While no one expects World War III to erupt across Europe in the near future, U.S. officials demand transparency because they are concerned about recent Russian military activities. While keeping military exercises just slightly below 9,000 troops – the limit for the notification of such activities under the treaty regime – Russia has conducted a number of "exercises" that have caused alarm.

Moreover, Russia recently completed a major multibillion-dollar upgrade of its military organization and capabilities. The latter has included initiatives on weapons replacement, weapons factory modernization, and a modernization of Russia’s missile defense system on par with U.S. plans. It also includes the procurement of stealth fighter jets, cruise missiles, amphibious warships and ballistic missile submarines.

The upgrade and military exercises – combined with the 2008 Russian invasion of Georgia – raises NATO’s concerns about further Russian military moves in areas formerly part of the Soviet Union or perhaps even in the old Soviet sphere of influence.

At the same time, Russia is concerned about America’s newer, lighter, faster and more powerful forces that give NATO the ability to intervene in small conflicts within Europe. Such sub-regional conflicts lie outside the scope of the existing CFE Treaty, which is focused on preventing a major pan-European war.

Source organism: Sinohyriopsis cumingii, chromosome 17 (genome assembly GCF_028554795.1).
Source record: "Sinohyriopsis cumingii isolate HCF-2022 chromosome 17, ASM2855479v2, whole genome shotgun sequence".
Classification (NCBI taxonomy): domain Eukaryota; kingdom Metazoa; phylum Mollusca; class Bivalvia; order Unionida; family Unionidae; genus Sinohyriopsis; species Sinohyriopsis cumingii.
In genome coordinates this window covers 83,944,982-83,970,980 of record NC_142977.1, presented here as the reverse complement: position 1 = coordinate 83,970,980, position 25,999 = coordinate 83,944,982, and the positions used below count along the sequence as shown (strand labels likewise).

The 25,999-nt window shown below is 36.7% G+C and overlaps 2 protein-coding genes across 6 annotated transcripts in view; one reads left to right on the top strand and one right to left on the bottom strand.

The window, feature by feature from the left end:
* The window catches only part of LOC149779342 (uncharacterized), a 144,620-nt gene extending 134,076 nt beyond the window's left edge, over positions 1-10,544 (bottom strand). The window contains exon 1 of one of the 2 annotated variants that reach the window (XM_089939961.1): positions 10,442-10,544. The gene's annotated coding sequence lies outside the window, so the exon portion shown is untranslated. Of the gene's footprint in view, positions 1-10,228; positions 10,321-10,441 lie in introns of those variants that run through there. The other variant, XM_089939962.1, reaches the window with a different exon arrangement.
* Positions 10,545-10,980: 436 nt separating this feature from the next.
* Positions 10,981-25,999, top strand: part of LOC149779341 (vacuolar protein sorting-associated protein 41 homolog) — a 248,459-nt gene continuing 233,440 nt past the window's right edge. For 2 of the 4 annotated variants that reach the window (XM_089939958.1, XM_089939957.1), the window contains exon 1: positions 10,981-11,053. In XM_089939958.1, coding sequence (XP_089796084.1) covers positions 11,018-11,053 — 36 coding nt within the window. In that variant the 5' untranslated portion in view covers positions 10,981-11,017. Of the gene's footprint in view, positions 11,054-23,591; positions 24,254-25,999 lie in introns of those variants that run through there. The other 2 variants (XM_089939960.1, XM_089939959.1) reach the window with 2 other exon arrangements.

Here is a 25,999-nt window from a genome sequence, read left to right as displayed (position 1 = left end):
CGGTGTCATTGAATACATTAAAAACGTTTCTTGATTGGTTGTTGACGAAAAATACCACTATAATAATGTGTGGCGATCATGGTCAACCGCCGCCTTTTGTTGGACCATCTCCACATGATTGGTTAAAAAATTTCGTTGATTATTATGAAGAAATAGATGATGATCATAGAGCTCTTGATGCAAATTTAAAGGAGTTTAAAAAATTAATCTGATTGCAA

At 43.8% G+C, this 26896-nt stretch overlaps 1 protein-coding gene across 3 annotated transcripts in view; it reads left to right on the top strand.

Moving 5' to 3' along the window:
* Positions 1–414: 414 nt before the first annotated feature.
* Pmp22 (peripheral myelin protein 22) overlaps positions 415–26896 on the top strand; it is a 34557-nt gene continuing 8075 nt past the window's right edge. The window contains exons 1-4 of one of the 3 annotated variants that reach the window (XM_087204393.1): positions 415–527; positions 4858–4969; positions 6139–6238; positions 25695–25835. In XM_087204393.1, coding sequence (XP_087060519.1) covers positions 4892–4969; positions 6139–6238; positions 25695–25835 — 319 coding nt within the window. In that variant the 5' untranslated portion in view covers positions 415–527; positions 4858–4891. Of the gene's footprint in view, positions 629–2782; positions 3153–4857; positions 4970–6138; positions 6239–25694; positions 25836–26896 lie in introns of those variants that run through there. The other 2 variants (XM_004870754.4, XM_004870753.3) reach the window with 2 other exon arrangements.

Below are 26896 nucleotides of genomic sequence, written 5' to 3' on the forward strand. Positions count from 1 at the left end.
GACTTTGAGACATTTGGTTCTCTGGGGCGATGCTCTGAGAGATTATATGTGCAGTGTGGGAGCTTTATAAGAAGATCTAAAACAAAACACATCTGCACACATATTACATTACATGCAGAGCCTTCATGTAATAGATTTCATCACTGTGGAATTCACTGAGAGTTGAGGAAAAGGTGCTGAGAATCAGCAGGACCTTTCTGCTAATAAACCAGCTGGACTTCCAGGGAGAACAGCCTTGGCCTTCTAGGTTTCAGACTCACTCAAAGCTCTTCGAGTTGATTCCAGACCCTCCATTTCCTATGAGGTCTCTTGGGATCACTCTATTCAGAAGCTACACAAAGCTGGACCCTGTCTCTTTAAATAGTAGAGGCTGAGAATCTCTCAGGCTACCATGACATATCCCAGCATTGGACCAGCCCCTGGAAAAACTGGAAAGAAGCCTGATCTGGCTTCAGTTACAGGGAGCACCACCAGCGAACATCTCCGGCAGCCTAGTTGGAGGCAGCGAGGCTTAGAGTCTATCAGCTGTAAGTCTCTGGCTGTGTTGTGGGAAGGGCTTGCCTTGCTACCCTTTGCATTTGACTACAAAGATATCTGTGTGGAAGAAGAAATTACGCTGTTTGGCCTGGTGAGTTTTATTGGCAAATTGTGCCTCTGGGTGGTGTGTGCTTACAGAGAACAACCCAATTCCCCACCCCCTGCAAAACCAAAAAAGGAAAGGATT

Russia is also worried about the impact of ongoing NATO enlargement on the balance of forces established by the original CFE Treaty. Furthermore, because its military was badly embarrassed when its land-based systems performed poorly in Georgia, Russia may be looking to both equalize and modernize its forces.

Russia is correct when it says discussions about discreet categories of conventional weapons make little sense without a conversation about limits on far more powerful adaptable and destructive forces. Russia has also linked prospects for further nuclear arms reductions and a new CFE Treaty to an agreement limiting the U.S.'s proposed missile defense shield.

The U.S. and its NATO allies either need to broaden the scope of the dialogue surrounding the replacement of the CFE Treaty or proceed to engage Russia and potential treaty partners using a plan of action that includes a multiple channel approach to arms control that addresses the full spectrum of threats caused by capabilities.

My research shows that arms control negotiations are more successful – and treaties are more durable – when they have a broad scope, place multiple restrictions on many types of weapons, and include provisions or flexibility for adapting to the technological change that affects weaponry. At the same time, the negotiations need to establish measures for the exchange of information, on-site inspections and timely notifications. But transparency alone is not the panacea and there's no bringing Russia back to the old treaty.

Amy J. Nelson is a research fellow at the Stimson Center and SIPRI North America.